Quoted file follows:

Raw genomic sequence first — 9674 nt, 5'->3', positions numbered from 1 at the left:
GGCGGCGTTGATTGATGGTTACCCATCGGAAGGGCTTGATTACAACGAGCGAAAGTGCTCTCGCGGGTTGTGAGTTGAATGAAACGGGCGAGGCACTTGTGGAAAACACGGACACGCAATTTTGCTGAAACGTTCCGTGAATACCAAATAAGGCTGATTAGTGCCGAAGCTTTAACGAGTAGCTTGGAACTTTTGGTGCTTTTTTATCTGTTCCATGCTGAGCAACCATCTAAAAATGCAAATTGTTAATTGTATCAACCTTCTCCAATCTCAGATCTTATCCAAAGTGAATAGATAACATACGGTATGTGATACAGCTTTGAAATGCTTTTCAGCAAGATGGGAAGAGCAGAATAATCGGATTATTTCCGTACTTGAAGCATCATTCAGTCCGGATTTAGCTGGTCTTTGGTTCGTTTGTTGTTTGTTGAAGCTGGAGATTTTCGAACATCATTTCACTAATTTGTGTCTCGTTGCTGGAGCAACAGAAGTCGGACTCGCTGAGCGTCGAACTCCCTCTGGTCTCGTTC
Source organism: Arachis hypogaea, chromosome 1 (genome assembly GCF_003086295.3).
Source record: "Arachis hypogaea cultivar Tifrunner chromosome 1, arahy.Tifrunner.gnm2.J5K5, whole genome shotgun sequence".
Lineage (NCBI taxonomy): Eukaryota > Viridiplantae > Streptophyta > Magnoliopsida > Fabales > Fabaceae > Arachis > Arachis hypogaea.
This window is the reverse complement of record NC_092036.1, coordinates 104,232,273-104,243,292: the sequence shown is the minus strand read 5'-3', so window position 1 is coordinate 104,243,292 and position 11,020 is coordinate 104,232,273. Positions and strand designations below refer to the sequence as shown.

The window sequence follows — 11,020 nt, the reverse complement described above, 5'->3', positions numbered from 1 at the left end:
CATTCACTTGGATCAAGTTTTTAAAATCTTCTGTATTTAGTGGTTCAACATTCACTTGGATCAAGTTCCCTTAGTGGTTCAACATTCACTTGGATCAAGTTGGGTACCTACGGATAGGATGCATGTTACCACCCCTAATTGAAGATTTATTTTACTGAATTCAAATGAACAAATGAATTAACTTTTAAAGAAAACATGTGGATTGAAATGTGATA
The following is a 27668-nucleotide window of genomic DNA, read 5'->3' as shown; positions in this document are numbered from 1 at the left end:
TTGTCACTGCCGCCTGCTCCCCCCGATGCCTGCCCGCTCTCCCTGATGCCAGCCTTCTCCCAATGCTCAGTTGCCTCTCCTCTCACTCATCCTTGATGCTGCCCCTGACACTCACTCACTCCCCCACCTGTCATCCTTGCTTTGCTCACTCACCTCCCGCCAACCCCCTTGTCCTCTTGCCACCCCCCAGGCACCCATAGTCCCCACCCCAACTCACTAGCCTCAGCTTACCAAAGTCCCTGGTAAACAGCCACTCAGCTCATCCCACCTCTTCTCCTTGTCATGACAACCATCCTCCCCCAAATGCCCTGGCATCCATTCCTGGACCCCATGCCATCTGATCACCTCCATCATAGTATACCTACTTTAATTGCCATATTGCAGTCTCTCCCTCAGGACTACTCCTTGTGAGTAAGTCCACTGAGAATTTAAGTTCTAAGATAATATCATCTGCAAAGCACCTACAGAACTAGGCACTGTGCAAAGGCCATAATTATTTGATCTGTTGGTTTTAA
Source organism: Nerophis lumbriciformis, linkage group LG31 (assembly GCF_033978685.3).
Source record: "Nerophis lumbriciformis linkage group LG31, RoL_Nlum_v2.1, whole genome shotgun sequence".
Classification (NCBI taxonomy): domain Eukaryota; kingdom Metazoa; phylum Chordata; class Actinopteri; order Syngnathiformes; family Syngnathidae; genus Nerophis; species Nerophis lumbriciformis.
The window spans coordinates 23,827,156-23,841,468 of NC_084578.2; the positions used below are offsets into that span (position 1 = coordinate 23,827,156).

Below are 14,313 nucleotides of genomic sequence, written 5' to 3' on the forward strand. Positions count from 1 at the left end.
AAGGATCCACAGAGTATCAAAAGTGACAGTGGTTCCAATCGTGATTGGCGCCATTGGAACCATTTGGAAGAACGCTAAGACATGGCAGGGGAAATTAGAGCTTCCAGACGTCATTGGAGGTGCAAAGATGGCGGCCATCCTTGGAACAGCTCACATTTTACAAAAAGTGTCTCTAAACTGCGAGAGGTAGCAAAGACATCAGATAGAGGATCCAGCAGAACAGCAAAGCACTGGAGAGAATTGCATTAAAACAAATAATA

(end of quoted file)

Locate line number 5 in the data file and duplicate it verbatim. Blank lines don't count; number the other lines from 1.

Lineage (NCBI taxonomy): Eukaryota > Viridiplantae > Streptophyta > Magnoliopsida > Fabales > Fabaceae > Arachis > Arachis hypogaea.